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This article was published 18/5/2012 (1704 days ago), so information in it may no longer be current.
XCARET, Mexico -- Ixchel smiled.
After a torrential pre-dawn downpour, the clouds parted on a calm sea Friday morning as 268 rowers in 28 canoes began a 28-kilometre pilgrimage from this ancient Mayan port to the sanctuary of the goddess of the moon, fertility, luck – and rain – on the island of Cozumel.
The first canoe reached the Chankanaab Marine Park on Cozumel in a record time of three hours and 50 minutes. All of the canoes made the crossing successfully.
After a ceremony Friday night devoted to appeals to the goddess,the rowers made the return crossing to the mainland on Saturday, coming ashore near the tourist mecca of Playa del Carmen.
Several thousand cheering spectators gathered at the Xcaret eco-archeological park, about 75 km south of Cancun on the Yucatan coast, to witness the annual recreation of the Mayan Sacred Journey, now in its sixth year.
The rowers -- about 35 per cent women and dressed largely in white pre-Colombian Mayan garb – emerged in a torch-lit procession shortly after 6 a.m. Friday to be blessed by bona-fide Mayan shamans amid the burning of copal incense and the release of dozens of ara macaw (red parrots).
Two Mexican navy vessels kept watch offshore as the eight-metre canoes sped south from the site of the ancient Mayan trading port of P’ole, now called Xcaret. They then turned northeast and headed for the island, landing near where the long-lost temple of Ixhel is thought to have been located.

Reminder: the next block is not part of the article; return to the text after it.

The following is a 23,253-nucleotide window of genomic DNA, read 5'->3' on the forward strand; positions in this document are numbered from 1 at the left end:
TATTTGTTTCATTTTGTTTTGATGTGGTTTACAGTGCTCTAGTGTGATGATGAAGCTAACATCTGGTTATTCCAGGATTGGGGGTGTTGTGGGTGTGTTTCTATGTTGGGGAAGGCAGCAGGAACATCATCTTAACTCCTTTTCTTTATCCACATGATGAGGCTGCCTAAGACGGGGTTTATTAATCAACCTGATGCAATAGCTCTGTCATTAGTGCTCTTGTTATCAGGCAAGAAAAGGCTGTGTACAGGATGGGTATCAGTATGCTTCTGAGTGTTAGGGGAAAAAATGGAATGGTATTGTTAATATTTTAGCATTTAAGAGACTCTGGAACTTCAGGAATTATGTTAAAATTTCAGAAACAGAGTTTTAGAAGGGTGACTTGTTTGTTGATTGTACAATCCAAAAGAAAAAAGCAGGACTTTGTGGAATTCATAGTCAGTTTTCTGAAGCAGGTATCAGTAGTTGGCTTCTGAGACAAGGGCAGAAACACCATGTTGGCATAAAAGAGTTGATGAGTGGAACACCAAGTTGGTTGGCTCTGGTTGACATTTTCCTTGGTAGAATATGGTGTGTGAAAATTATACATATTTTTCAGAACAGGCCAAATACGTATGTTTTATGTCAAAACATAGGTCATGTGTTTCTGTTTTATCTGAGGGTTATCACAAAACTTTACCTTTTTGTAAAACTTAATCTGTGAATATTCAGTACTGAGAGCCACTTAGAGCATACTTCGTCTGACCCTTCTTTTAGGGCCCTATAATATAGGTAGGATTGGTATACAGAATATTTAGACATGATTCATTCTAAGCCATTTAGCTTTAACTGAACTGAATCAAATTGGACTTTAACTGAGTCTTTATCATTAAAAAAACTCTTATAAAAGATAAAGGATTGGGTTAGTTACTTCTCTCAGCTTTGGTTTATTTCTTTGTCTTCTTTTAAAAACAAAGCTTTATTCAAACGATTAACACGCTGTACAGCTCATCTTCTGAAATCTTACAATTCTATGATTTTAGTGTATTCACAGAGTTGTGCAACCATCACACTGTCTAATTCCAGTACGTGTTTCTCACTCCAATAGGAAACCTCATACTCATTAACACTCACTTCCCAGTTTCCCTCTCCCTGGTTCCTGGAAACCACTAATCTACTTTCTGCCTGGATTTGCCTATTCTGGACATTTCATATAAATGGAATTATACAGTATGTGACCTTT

The rowers, usually 10 per canoe, trained for six months to take part in the event. Most are Mexican, but about five per cent are foreigners.
The pilgrimage takes on profound significance in 2012, since December 23 marks the end of a 5,125-year era in Mayan cosmology. Both Mayan scholars and the modern-day Maya themselves scoff at the apocalyptic predictions that have sparked a movie and dozens of doomsday books, saying this year ushers in an important new Mayan calendar cycle and is a time of hope and renewal.
Lost since the Spanish Conquest, the pilgrimage was one of the most important for the Mayan civilization, which thrived from about 200 BC to 900 AD. It was devoted to appeals for fertility and good luck, with many pregnant women making the arduous crossing.
The event was revived in 2007 by the Xcaret eco-park in conjunction with municipal authorities.